The 25th of May 2018. For many, that date will have registered little interest when the first official draft of the EU General Data Protection Regulation was published back in 2012.
The date, and what it would bring, was something to be aware of but too far away to interfere with other, more pressing concerns. Fast-forward to 2016, when the final draft was approved by the EU Parliament, and the speck on the horizon had grown to a more sizeable blob. There was a sudden shift in attitude and the date became a concern for all businesses in all sectors and of all sizes.
Today, with under a year to go, the date is all-consuming. GDPR dominates the headlines and has bulldozed its way into the everyday vocabulary of both employers and employees alike.
And is it any wonder when typing ‘GDPR’ into your Google search bar greets you with a never-ending stream of websites and news articles offering advice and guidance to complement, or in some cases override, your own preparations for the regulation?
Much of this advice takes the shape of bullet-point lists, detailing the five, ten, sometimes even 15 or more steps that you must take “immediately’’ or else succumb to the financial and legal consequences that lie in wait for businesses who fail to achieve compliance in time. The doom, gloom and sense of urgency surrounding the upcoming regulation has created a new type of ‘expert’, offering the tantalising promise that a dose of their sage wisdom will make your GDPR compliance simple and immediate.
But who are these people? And how can they possibly know what total compliance looks like at this moment in time?
Surprise, surprise they are typically vendors, jumping on GDPR as the latest bandwagon offering opportunities for a quick sell. The truth is that they can’t know. Not yet anyway.
GDPR, as it currently stands, is not a destination that you can just ‘arrive’ at by clicking a button or buying a single product. There’s too much uncertainty about what it looks like at the moment. Even the Information Commissioner’s Office website is being updated each month with new information around the regulation, what it is and how to comply. We should think of GDPR compliance as an ongoing journey that all businesses must undertake, including security vendors…
And herein lies the purpose behind this series of blog posts we’re launching today. We recognise that there is not enough certainty to offer you cast-iron, definitive advice and instruction so we’re offering something else; an honest and transparent view of our own journey towards GDPR and GDPR compliance, as told from the point of view of different departments, and people, within our organisation.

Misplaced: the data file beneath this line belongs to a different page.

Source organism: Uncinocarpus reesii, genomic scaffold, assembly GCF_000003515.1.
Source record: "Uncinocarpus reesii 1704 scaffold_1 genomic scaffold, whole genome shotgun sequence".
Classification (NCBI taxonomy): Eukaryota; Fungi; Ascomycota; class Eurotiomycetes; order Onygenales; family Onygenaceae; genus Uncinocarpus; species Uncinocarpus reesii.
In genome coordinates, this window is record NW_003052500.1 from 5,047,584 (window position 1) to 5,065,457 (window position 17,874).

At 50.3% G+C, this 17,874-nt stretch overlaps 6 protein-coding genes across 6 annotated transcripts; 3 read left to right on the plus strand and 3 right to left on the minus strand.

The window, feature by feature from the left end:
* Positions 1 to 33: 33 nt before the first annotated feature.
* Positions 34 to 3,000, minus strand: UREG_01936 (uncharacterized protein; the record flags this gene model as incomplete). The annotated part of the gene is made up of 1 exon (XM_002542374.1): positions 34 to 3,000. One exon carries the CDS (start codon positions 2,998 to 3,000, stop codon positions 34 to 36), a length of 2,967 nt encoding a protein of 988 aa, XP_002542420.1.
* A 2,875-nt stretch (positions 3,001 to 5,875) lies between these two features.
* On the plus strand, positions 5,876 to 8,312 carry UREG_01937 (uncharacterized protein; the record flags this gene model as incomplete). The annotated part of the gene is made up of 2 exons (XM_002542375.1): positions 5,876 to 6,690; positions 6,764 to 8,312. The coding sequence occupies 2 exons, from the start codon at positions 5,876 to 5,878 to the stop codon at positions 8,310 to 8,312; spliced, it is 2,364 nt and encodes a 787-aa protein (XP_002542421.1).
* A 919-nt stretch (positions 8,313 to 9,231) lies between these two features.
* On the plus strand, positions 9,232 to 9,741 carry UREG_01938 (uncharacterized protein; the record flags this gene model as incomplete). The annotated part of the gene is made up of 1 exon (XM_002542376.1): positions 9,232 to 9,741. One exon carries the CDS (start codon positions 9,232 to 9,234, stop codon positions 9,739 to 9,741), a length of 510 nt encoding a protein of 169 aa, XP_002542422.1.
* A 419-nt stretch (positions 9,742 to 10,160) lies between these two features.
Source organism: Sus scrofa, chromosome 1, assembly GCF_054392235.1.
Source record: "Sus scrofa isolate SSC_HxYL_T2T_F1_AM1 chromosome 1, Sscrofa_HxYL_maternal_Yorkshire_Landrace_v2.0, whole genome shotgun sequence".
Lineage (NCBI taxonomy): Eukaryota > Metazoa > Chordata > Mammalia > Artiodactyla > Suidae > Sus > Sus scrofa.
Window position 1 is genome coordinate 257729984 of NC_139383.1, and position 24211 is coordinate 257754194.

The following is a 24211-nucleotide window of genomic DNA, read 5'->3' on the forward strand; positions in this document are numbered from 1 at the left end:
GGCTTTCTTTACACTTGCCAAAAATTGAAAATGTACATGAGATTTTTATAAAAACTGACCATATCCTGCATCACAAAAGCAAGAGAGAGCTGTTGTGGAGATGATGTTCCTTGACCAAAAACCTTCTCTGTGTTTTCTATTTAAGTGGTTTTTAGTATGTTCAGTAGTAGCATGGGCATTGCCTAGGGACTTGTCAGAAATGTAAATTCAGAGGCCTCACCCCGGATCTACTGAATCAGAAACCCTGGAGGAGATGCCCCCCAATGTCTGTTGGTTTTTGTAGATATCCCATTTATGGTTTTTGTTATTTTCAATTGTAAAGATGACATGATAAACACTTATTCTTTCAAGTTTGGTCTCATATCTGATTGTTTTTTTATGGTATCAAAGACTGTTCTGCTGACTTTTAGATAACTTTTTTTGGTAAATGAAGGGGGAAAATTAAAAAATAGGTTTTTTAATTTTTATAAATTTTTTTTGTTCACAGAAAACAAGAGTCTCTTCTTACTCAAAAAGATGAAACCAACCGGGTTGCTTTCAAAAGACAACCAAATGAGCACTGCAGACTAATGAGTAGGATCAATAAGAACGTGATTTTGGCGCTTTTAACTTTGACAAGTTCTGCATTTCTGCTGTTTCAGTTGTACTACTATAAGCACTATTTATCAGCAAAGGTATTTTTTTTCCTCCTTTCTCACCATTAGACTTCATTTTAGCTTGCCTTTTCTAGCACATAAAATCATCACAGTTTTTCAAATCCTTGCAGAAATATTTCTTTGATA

And here I am to kick it all off…I don’t have all the answers and can’t give you a simple and concise bullet-point list of 5 steps to make you 100% GDPR compliant. But I can give you an idea of things as they stand from my perspective as the CEO of a security company.
Over the years, I’ve seen a noticeable shift in the way that both IT and technology are regarded within businesses. The challenges of network security, digital infrastructure and what to do with the reams and reams of data produced – these are no longer just problems for IT teams and legal departments to deal with.
Likewise, the implementation of GDPR is not something that can just be glanced at and signed-off, or passed along by board members. Every single person in the business is responsible for and must play an active role in implementing and complying to GDPR. As such, collaboration between all departments and the leadership team is key during the transition process. As a CEO preparing for GDPR within my own organisation, creating an environment that encourages that collaboration has certainly been at the forefront of my mind.
And so has reviewing all our existing data management practices. As the legislation will change the way that organisations collect, store, and use personal information, it’s all about understanding what data you have and where it is. Let’s face it – this can be an overwhelming task when we consider just how much data is produced in today’s digital world.
What’s even more overwhelming is how to keep this data secure – a task that the new regulation reinforces will be the company’s responsibility. I guess, for some, this is where security vendors come in.